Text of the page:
My brother Eric is adopted. It was never a secret. My parents got him when he was ten days old. He was my little brother.
I’ve wondered about my brother’s history but he never seemed interested. A few years ago, my not-at-all-subtle and potentially obnoxious self gave Ancestry DNA test kits to my mother and brother for Christmas.
My mother, who grew up hearing her parents speak German at home, learned she is mostly Scandinavian. My brother gave away his kit.
But last summer, my brother became interested. He got his own Ancestry kit. When his results showed close family, he DM’d the matches, explained that he was adopted and looking for relatives. After several months and no responses, he and I commiserated. We wondered if anyone had even seen his messages, or if their subscriptions had expired.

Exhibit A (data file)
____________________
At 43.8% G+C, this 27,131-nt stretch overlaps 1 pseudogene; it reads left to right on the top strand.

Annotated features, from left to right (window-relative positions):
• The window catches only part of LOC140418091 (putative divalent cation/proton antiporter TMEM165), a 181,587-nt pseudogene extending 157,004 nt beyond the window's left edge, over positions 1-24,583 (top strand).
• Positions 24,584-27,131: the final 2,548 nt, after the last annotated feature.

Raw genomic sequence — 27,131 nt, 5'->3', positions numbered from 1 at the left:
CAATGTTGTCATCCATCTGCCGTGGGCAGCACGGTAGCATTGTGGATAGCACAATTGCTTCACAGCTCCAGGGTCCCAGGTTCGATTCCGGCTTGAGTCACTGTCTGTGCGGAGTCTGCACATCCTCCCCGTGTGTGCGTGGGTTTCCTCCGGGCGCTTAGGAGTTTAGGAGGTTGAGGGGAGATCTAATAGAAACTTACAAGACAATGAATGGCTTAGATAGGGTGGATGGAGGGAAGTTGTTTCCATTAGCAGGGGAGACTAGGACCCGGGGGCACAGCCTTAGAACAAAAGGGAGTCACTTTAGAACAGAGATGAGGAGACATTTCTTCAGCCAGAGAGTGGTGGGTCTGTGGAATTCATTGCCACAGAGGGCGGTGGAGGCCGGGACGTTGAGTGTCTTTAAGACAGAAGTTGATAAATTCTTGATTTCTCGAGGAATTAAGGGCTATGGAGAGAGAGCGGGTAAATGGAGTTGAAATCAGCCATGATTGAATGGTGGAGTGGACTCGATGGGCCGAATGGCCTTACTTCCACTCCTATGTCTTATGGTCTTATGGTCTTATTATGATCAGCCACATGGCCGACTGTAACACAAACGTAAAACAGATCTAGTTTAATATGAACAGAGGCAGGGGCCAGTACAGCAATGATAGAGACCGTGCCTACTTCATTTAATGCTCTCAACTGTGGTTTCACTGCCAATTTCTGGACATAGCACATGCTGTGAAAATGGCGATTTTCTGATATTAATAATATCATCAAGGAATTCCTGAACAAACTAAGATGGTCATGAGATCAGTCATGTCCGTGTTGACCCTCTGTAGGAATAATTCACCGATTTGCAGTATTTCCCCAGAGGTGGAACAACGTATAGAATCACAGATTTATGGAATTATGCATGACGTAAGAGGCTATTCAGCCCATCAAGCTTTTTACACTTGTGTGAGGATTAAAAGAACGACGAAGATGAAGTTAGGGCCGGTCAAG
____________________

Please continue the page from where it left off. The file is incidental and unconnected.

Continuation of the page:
Yesterday, my brother called. I picked up, worried. He and I don’t talk unless it’s a birthday or Christmas, we text.
Eric said a little while ago he had gotten a DM from one of the matches on Ancestry. She was his first cousin. She asked if my brother would like to speak with his mother and asked his mother if she would like to speak with him. They both said yes.
Yesterday, my brother talked to the woman he had wondered about his whole life.
He said they spoke for twenty or thirty minutes. He said it was emotional. He said they both wanted to meet.
Eric sent me the DMs he had exchanged with his first cousin as intermediary for his mother. I was impressed with the care they showed for each other, their expressed desire to talk and graciousness if the other didn’t want to.
The first cousin took a photo of his birth mother for Eric, and Eric sent it to me. She is beaming.
I wondered what that was like, to be a sixteen-year-old girl and find out you’re pregnant. To be seventeen and give your baby boy away. To be eighty and learn your son has found you.
I’ve always thought of my brother as a seed, floating in the air, looking for his garden. He’s found it. My brother’s garden has a mother and half-siblings and lots and lots of first cousins. My brother comes from a big garden—and it seems—a garden full of love.
Chewing the Cud of Good
Thankful for my brother’s new family.